The Atlas of True Names reveals the etymological roots, or original meanings,
of the familiar terms on today's maps of the World, Europe, the British Isles, Canada and the United States.
For instance, where you would normally expect to see the Sahara indicated,
the Atlas gives you "The Tawny One", derived from Arab. es-sahra the fawn coloured, desert.
The 'True Names' of 3000 cities, countries, rivers, oceans and mountain ranges
are displayed on these four fascinating maps,
each of which includes a comprehensive index of derivations.
Etymology, (OGr. etymon true sense and logos speech, oration, discourse, word)
is the study of the origin and history of words.
For the first time, the Atlas of True Names uses etymology to give us an unusual insight
into familiar geographical names with intriguing results......
Once the names have been taken back to their roots and translated into English,
it is immediately apparent that our world has an extraordinary affinity with Middle Earth,
the mythical continent where the events of Tolkiens The Lord of the Rings are played out.
Middle Earths evocative Midgewater, Dead Marshes and Mount Doom
are strikingly similar in nature to Europes Swirlwater, Darkford or Smoky Bay,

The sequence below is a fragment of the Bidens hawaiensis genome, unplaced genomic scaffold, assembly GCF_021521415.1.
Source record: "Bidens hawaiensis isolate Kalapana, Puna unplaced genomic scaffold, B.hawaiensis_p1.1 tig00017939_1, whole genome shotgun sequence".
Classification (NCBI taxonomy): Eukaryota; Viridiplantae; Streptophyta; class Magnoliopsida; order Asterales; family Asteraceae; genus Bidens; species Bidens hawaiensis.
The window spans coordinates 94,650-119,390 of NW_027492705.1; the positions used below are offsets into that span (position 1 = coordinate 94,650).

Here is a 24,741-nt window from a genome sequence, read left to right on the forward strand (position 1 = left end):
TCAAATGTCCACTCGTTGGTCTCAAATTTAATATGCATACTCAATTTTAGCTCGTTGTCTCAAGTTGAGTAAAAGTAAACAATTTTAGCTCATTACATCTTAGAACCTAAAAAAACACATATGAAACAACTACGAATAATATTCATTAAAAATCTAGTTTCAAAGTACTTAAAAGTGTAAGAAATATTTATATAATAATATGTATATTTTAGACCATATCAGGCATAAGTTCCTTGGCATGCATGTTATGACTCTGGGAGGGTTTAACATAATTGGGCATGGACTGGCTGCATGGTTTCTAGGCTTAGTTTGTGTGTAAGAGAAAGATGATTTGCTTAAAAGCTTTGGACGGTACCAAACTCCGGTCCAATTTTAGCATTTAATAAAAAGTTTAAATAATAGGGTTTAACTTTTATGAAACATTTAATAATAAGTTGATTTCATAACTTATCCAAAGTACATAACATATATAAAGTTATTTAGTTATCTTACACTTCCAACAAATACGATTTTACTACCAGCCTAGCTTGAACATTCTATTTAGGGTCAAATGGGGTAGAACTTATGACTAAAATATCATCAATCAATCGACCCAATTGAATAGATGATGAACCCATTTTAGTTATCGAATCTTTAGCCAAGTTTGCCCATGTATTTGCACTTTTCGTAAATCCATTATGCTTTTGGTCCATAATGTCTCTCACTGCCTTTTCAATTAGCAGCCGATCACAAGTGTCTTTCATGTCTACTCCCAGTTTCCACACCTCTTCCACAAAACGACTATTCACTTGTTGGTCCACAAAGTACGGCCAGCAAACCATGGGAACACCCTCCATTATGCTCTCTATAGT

as revealed by the Atlas of True Names.
Many geographical names are clearly rooted in Mans observation of his natural environment;
the physical location of a settlement: At the Foot of the Mountain Piedmont,
the character of an important water course: The Gentle One The Seine
or even just the local vegetation: Under the Oaks Potsdam.
Unsurprisingly, countries and landscapes
often derive their names from the characteristics
of the people who lived there: Great Land of the Tattooed Great Britain,
whilst local mythology and regional rulers also frequently leave their legacy:
Isle of the Monsters Eye Peleponnese or Illustrious Emperor Zaragoza.
Sometimes, it is impossible to deny the force of the Roman proverb
nomen est omen.
For instance Grozny - the Chechnyan capital which,
over the last years, has been destroyed in so many wars,
translates as The Fearsome.
The Atlas of True Names restores an element of enchantment
to the world we all think we know so well.
It takes the reader on a journey into the unknown
a unique exploration of uncharted territory
in that familiar place we all know as home.
Take a look at the world through fresh eyes!
Not all translations are definitive.
The reader may be offered a number of possible alternatives,
or the translation may be prefixed by possibly or probably.
Please accept the Atlas of True Names
just as an invitation to the world as a strange, romantic continent.